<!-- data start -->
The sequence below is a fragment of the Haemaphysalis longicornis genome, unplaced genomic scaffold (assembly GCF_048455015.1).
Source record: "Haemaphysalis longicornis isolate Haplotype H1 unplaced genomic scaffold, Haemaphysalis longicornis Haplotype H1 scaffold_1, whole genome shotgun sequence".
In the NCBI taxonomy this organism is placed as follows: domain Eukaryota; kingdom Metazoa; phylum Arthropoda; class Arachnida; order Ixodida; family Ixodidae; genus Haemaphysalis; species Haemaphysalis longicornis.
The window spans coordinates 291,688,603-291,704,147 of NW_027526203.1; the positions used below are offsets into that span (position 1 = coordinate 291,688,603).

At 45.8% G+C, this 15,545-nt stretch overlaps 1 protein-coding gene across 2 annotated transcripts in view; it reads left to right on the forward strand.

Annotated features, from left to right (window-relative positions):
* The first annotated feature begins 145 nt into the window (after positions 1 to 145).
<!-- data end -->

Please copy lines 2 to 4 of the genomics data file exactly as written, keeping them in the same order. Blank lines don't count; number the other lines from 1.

Source record: "Haemaphysalis longicornis isolate Haplotype H1 unplaced genomic scaffold, Haemaphysalis longicornis Haplotype H1 scaffold_1, whole genome shotgun sequence".
In the NCBI taxonomy this organism is placed as follows: domain Eukaryota; kingdom Metazoa; phylum Arthropoda; class Arachnida; order Ixodida; family Ixodidae; genus Haemaphysalis; species Haemaphysalis longicornis.
The window spans coordinates 291,688,603-291,704,147 of NW_027526203.1; the positions used below are offsets into that span (position 1 = coordinate 291,688,603).